The gradual release of the Twitter Files is impressive in its scale and its revelations about the internal workings of Twitter over the past several years. The cooperative release of information was driven by new Twitter chieftain Elon Musk, via a collection of heterodox thinkers such as Matt Taibbi, Bari Weiss and Michael Shellenberger.

It has a number of interesting things to tell us: about the process by which Twitter engaged in the mass shadowbanning of individual accounts whose views internal members found unseemly, about the jump to conclusions about Covid and the Hunter Biden laptop...

The gradual release of the Twitter Files is impressive in its scale and its revelations about the internal workings of Twitter over the past several years. The cooperative release of information was driven by new Twitter chieftain Elon Musk, via a collection of heterodox thinkers such as Matt Taibbi, Bari Weiss and Michael Shellenberger.

It has a number of interesting things to tell us: about the process by which Twitter engaged in the mass shadowbanning of individual accounts whose views internal members found unseemly, about the jump to conclusions about Covid and the Hunter Biden laptop story that resulted in a direct assault on accounts directed by contrarians and conservatives, and about the overall Calvinball approach to rules and regulations where firm principles turned malleable in the interests of “protecting” users from speech deemed dangerous.

It’s also, as a method of storytelling, a bust.

The problem here is that Musk has gone about telling this internal story via his own newly acquired app, where threads are lengthy and difficult to follow. The headlines around these internal unveilings should be huge — but ask even the politically interested but not permanently online what it’s all about, and they’ll struggle to tell you. It’s a tale of unethical corporate behavior featuring players of little or no familiarity to the public, with threads that would put Charlie Day’s Pepe Silvia theories to shame. But because of the nature of the reporting about Twitter — apparently, by agreement for access, told via Twitter by writers more at home on the longer-form Substack — it stands at a remove from the traditional methods of journalism essential to grasping a story so complex.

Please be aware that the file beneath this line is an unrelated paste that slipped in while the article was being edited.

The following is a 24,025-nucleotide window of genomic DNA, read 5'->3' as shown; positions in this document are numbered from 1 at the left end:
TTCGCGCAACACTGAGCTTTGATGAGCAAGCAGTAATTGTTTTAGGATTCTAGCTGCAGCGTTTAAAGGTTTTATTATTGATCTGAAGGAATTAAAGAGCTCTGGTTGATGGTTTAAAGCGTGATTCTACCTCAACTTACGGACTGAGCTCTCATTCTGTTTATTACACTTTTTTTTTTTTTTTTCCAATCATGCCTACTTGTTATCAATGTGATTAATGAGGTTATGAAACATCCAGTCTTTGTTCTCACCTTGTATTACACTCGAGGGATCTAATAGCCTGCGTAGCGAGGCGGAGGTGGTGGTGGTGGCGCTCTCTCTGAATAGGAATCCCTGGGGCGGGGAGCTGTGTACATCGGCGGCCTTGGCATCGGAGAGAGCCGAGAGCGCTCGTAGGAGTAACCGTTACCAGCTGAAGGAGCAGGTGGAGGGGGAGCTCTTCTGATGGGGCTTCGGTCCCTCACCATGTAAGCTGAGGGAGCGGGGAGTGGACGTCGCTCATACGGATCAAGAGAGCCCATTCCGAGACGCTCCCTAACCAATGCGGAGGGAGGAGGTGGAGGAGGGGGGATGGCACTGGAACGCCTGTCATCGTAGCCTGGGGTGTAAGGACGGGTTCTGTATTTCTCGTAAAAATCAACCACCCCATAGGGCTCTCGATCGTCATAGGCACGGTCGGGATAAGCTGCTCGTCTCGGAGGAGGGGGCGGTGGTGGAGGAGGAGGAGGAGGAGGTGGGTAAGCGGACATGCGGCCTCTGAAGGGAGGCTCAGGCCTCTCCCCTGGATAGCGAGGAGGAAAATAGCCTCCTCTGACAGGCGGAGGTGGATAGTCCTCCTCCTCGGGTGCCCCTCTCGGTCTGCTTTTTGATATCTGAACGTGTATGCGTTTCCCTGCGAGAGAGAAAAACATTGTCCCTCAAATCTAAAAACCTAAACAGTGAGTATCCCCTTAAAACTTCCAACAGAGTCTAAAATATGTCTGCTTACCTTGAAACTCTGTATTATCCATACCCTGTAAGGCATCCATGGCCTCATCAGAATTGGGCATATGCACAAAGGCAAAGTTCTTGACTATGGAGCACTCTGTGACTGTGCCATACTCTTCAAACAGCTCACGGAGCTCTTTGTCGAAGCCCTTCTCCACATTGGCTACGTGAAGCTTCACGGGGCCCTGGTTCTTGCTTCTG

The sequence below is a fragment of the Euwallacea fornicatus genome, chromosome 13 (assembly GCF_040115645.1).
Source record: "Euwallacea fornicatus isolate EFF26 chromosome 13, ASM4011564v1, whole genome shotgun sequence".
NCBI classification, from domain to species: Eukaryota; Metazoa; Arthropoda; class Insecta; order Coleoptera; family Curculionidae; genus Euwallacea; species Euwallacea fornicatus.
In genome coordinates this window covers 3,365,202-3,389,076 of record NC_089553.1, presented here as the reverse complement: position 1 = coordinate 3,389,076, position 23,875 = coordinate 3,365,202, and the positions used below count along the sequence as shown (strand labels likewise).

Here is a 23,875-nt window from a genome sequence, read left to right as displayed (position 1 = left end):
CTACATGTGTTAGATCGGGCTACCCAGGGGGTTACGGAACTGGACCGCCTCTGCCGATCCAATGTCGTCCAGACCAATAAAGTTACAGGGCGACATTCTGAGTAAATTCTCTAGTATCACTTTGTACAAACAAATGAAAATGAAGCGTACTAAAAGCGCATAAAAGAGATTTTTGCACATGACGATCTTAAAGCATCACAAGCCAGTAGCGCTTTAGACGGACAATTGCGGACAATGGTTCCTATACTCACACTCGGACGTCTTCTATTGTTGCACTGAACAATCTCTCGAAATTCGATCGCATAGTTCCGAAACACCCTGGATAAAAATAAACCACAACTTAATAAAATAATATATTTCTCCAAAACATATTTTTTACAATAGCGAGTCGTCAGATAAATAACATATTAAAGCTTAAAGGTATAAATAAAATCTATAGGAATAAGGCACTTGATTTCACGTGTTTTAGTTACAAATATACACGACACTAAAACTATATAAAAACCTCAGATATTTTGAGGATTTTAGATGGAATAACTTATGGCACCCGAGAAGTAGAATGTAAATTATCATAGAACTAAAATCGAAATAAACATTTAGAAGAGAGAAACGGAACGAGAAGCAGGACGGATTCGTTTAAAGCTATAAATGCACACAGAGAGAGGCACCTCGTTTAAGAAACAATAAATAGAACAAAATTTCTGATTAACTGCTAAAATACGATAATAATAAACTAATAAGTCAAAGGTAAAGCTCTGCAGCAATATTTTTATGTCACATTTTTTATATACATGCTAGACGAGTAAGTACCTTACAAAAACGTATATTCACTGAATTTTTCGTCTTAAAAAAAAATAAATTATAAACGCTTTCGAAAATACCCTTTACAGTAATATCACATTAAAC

Musk is ensuring these stories are told in the way that he himself likes to consume them — not in articles at the Wall Street Journal, but in a cascade of tweets at random intervals. That may appeal to the heterodox and the screen-obsessed, but it’s still not the way normal people consume news. Oddly enough, Rudy Giuliani was better at this than Elon: he just gave copies of Hunter’s laptop to a dozen media outlets and said “have at it” — and they did. That’s a better approach than this haphazard collection of dribs and drabs.

It’s a shame, because this is important. If you asked the average Fox News viewer to explain what happened and why, and what’s important about this, it might just be reducible to “they were looking for reasons to ban the Hunter Biden story and boot Trump off Twitter” — and that would be right. But that’s not the biggest element of this story, in terms of its broader implications.

What the Twitter Files truly reveal is that the debate about Twitter’s capacity as a platform vs a publisher is over. They were making constant editorial decisions about the material on their site, without any true motivation related to safety or criminality. They were actively restricting what people could read and see based on their own biases. They were routinely shoving certain material into a box to hide it from their users just because they disliked the conclusions people would draw. As a regulatory matter, they pretend to be a platform — but they are a publisher, no different in practice from editors at the Washington Post. Any claims to neutrality are lies — and any designs on being treated as a good-faith arbiter are right out.

It’s fun to play pretend. But Twitter can’t pretend any more, because we’ve seen the way these debates played out internally, and we know that Twitter was consistently lying about what it was doing. We also are only beginning to grasp how much Twitter was lying to itself, and its own board, about its professional workings, security and data — which seems like it is the next shoe to drop. The hypocrisy is just the surface-level issue of what was dysfunctional about this company.

Let’s hope other entities take up the Twitter Files as deserving of serious coverage. But in a sense, this meandering botched launch serves as a reminder that Musk personally may be with the contrarian anti-woke conservatives, not of them. In much the same way that he is clearly a natalist in his personal life, but also perfectly fine with abortion, his unique approach to gathering and processing information is a fascinating bit of his genius eccentricity — but it’s also a real drag on his ability to communicate a story to the public. On the Twitter front, that’s a real problem — because the public very much needs to know the truth about what happened, before it inevitably happens again.